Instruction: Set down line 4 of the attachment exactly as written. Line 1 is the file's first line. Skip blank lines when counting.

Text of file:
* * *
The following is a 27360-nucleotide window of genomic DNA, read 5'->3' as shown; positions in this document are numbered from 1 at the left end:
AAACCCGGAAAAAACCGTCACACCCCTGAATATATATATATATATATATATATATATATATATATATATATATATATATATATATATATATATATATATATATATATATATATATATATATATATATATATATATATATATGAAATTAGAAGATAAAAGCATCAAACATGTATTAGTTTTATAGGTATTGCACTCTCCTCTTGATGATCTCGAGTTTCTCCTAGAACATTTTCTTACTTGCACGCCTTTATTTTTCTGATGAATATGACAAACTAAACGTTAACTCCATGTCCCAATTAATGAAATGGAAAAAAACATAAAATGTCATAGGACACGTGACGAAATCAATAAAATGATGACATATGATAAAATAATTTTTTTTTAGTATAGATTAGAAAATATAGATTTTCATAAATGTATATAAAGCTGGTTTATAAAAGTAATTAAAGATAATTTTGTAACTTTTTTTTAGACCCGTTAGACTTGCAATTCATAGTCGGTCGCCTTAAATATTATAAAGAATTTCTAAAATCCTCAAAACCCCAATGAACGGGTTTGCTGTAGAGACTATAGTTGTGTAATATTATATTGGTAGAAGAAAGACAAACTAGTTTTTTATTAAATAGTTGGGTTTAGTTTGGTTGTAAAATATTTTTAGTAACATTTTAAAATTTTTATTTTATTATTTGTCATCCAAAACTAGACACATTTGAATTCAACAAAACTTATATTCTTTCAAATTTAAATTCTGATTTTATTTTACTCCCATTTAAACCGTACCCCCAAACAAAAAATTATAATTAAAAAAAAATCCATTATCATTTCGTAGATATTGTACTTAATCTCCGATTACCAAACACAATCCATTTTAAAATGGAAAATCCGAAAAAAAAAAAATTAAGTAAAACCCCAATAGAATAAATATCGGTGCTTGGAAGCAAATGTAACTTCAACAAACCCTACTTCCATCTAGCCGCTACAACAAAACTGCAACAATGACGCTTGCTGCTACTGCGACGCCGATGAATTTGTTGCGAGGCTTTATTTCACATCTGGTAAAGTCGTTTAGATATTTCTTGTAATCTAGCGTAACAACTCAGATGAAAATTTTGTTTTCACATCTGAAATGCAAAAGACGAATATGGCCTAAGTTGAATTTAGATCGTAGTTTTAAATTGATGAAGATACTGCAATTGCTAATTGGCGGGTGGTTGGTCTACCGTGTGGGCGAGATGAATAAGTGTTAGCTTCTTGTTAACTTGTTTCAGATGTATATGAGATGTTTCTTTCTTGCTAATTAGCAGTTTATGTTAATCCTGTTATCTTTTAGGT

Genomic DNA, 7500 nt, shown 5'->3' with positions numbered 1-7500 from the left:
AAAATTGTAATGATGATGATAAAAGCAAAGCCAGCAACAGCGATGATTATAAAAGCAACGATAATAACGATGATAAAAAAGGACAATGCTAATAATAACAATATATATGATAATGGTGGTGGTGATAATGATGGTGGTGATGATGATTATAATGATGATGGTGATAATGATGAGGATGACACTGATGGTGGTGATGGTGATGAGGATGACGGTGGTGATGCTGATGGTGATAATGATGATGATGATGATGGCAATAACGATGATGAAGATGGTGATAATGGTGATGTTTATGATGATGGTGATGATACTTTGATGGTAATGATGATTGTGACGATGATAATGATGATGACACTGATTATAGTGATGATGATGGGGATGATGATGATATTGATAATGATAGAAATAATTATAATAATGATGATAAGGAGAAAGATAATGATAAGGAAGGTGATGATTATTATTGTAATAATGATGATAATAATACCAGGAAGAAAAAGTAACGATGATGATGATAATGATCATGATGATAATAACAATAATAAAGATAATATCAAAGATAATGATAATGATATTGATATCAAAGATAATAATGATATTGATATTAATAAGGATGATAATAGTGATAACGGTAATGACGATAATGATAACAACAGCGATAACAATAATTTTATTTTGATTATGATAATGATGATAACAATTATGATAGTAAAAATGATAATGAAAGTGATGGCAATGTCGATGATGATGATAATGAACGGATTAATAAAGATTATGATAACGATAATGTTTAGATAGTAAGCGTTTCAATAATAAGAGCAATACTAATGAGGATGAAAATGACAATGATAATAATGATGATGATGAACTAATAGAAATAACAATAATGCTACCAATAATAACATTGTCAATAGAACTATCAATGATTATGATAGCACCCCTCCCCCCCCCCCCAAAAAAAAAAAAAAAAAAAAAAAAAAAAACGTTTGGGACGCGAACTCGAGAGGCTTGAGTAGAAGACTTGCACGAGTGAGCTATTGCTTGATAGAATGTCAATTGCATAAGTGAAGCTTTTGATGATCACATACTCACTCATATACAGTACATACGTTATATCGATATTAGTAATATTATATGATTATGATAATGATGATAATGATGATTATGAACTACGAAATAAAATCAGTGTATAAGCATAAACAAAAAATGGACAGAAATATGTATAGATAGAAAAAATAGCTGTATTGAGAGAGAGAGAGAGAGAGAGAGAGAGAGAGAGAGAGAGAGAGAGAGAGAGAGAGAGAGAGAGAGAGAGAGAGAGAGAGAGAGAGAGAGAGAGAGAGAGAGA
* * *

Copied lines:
AAAATTGTAATGATGATGATAAAAGCAAAGCCAGCAACAGCGATGATTATAAAAGCAACGATAATAACGATGATAAAAAAGGACAATGCTAATAATAACAATATATATGATAATGGTGGTGGTGATAATGATGGTGGTGATGATGATTATAATGATGATGGTGATAATGATGAGGATGACACTGATGGTGGTGATGGTGATGAGGATGACGGTGGTGATGCTGATGGTGATAATGATGATGATGATGATGGCAATAACGATGATGAAGATGGTGATAATGGTGATGTTTATGATGATGGTGATGATACTTTGATGGTAATGATGATTGTGACGATGATAATGATGATGACACTGATTATAGTGATGATGATGGGGATGATGATGATATTGATAATGATAGAAATAATTATAATAATGATGATAAGGAGAAAGATAATGATAAGGAAGGTGATGATTATTATTGTAATAATGATGATAATAATACCAGGAAGAAAAAGTAACGATGATGATGATAATGATCATGATGATAATAACAATAATAAAGATAATATCAAAGATAATGATAATGATATTGATATCAAAGATAATAATGATATTGATATTAATAAGGATGATAATAGTGATAACGGTAATGACGATAATGATAACAACAGCGATAACAATAATTTTATTTTGATTATGATAATGATGATAACAATTATGATAGTAAAAATGATAATGAAAGTGATGGCAATGTCGATGATGATGATAATGAACGGATTAATAAAGATTATGATAACGATAATGTTTAGATAGTAAGCGTTTCAATAATAAGAGCAATACTAATGAGGATGAAAATGACAATGATAATAATGATGATGATGAACTAATAGAAATAACAATAATGCTACCAATAATAACATTGTCAATAGAACTATCAATGATTATGATAGCACCCCTCCCCCCCCCCCCAAAAAAAAAAAAAAAAAAAAAAAAAAAAACGTTTGGGACGCGAACTCGAGAGGCTTGAGTAGAAGACTTGCACGAGTGAGCTATTGCTTGATAGAATGTCAATTGCATAAGTGAAGCTTTTGATGATCACATACTCACTCATATACAGTACATACGTTATATCGATATTAGTAATATTATATGATTATGATAATGATGATAATGATGATTATGAACTACGAAATAAAATCAGTGTATAAGCATAAACAAAAAATGGACAGAAATATGTATAGATAGAAAAAATAGCTGTATTGAGAGAGAGAGAGAGAGAGAGAGAGAGAGAGAGAGAGAGAGAGAGAGAGAGAGAGAGAGAGAGAGAGAGAGAGAGAGAGAGAGAGAGAGAGAGAGAGAGAGA